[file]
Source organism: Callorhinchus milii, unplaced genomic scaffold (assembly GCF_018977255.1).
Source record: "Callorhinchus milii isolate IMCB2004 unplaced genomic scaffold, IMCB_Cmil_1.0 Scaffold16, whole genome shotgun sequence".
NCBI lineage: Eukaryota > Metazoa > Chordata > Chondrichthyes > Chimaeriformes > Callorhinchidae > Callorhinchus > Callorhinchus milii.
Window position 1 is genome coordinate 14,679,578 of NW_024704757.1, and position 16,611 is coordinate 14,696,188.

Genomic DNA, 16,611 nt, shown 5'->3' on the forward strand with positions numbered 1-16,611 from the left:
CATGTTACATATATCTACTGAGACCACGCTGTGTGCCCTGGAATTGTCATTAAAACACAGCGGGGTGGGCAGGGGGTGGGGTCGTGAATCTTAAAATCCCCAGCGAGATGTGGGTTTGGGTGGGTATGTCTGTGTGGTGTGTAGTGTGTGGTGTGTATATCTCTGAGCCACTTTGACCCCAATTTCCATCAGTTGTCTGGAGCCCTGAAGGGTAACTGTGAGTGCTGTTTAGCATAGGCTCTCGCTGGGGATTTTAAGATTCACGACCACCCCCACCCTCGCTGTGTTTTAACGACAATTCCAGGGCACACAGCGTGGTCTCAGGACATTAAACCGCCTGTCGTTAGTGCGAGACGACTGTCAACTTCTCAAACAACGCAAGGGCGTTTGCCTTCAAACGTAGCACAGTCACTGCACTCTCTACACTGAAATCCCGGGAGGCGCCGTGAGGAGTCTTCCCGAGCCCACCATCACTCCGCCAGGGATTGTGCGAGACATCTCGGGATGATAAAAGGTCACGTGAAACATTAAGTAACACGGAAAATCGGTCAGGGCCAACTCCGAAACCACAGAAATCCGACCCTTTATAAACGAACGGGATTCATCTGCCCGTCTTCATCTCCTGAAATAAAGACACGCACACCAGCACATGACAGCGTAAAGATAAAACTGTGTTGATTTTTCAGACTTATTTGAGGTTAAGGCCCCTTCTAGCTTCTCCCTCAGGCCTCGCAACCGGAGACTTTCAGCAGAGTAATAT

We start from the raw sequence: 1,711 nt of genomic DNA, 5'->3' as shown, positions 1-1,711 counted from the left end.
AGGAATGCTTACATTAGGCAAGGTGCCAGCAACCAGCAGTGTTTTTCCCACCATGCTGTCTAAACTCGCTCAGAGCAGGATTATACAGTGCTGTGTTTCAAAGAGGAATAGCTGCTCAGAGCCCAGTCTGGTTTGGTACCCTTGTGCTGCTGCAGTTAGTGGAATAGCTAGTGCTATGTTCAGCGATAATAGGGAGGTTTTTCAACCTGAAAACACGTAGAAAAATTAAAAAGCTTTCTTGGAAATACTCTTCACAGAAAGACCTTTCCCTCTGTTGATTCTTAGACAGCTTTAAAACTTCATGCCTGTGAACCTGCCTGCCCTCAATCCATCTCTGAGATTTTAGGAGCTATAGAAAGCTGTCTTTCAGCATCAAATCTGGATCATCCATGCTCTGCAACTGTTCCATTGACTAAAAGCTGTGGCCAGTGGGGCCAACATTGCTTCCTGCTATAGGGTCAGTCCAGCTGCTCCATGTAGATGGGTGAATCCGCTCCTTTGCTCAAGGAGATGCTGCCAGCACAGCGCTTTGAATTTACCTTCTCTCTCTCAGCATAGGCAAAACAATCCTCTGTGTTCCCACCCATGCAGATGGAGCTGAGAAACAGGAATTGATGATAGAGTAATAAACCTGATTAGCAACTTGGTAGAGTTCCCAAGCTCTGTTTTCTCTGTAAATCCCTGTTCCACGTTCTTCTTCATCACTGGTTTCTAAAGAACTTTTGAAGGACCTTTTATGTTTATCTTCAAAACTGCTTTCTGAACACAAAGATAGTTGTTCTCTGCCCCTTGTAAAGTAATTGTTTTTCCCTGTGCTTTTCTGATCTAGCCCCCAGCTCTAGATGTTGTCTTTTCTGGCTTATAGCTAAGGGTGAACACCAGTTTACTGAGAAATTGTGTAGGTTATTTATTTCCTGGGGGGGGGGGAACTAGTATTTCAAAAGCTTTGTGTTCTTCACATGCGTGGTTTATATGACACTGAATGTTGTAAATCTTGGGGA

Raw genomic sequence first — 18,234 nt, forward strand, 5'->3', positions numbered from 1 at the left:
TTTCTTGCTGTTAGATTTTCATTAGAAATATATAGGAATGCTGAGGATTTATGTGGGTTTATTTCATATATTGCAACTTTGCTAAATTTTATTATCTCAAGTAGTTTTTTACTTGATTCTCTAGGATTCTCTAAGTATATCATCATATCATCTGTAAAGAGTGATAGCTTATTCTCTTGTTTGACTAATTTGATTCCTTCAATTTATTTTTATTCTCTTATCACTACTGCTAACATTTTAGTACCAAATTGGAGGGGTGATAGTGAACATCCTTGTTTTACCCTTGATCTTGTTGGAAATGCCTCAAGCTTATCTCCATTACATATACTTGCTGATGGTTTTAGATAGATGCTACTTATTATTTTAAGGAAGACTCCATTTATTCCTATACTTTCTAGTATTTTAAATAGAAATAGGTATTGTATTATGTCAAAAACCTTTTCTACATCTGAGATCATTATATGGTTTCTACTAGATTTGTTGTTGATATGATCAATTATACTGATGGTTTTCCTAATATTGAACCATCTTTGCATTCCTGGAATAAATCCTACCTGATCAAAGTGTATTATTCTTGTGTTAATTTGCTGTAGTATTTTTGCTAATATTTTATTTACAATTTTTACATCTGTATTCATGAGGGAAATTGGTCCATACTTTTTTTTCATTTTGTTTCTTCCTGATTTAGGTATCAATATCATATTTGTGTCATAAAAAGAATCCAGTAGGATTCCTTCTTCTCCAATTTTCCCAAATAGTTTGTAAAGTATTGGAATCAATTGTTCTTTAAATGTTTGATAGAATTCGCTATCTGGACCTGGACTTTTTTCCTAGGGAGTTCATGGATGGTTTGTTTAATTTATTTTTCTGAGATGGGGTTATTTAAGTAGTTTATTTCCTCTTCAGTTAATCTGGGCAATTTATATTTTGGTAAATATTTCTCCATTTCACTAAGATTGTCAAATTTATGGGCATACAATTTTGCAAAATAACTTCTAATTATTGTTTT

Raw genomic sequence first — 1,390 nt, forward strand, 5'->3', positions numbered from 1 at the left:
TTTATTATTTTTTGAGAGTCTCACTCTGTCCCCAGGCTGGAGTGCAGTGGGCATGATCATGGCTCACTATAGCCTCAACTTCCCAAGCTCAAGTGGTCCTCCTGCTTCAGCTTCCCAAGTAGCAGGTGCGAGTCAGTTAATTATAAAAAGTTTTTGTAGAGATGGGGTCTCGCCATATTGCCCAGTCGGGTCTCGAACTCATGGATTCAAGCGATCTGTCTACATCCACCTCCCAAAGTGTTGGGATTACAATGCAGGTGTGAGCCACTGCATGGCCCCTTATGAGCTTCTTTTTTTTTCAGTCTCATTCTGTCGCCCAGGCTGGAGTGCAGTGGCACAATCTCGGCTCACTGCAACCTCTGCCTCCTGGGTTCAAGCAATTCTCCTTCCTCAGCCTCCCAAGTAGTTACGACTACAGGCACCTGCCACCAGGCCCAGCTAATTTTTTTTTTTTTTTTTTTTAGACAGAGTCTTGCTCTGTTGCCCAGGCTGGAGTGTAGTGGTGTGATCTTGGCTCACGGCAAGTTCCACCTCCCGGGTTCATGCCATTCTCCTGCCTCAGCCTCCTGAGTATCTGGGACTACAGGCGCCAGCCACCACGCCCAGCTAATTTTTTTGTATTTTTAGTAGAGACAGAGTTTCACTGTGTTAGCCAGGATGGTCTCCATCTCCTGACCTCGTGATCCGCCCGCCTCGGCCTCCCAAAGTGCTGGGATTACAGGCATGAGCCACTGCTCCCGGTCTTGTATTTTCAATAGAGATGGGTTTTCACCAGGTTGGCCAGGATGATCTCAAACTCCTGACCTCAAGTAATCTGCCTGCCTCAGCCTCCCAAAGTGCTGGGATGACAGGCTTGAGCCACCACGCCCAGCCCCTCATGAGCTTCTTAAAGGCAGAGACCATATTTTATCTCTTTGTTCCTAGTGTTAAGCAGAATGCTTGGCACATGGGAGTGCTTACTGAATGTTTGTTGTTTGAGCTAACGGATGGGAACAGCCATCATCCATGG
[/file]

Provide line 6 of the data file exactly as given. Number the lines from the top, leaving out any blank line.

CATGTTACATATATCTACTGAGACCACGCTGTGTGCCCTGGAATTGTCATTAAAACACAGCGGGGTGGGCAGGGGGTGGGGTCGTGAATCTTAAAATCCCCAGCGAGATGTGGGTTTGGGTGGGTATGTCTGTGTGGTGTGTAGTGTGTGGTGTGTATATCTCTGAGCCACTTTGACCCCAATTTCCATCAGTTGTCTGGAGCCCTGAAGGGTAACTGTGAGTGCTGTTTAGCATAGGCTCTCGCTGGGGATTTTAAGATTCACGACCACCCCCACCCTCGCTGTGTTTTAACGACAATTCCAGGGCACACAGCGTGGTCTCAGGACATTAAACCGCCTGTCGTTAGTGCGAGACGACTGTCAACTTCTCAAACAACGCAAGGGCGTTTGCCTTCAAACGTAGCACAGTCACTGCACTCTCTACACTGAAATCCCGGGAGGCGCCGTGAGGAGTCTTCCCGAGCCCACCATCACTCCGCCAGGGATTGTGCGAGACATCTCGGGATGATAAAAGGTCACGTGAAACATTAAGTAACACGGAAAATCGGTCAGGGCCAACTCCGAAACCACAGAAATCCGACCCTTTATAAACGAACGGGATTCATCTGCCCGTCTTCATCTCCTGAAATAAAGACACGCACACCAGCACATGACAGCGTAAAGATAAAACTGTGTTGATTTTTCAGACTTATTTGAGGTTAAGGCCCCTTCTAGCTTCTCCCTCAGGCCTCGCAACCGGAGACTTTCAGCAGAGTAATAT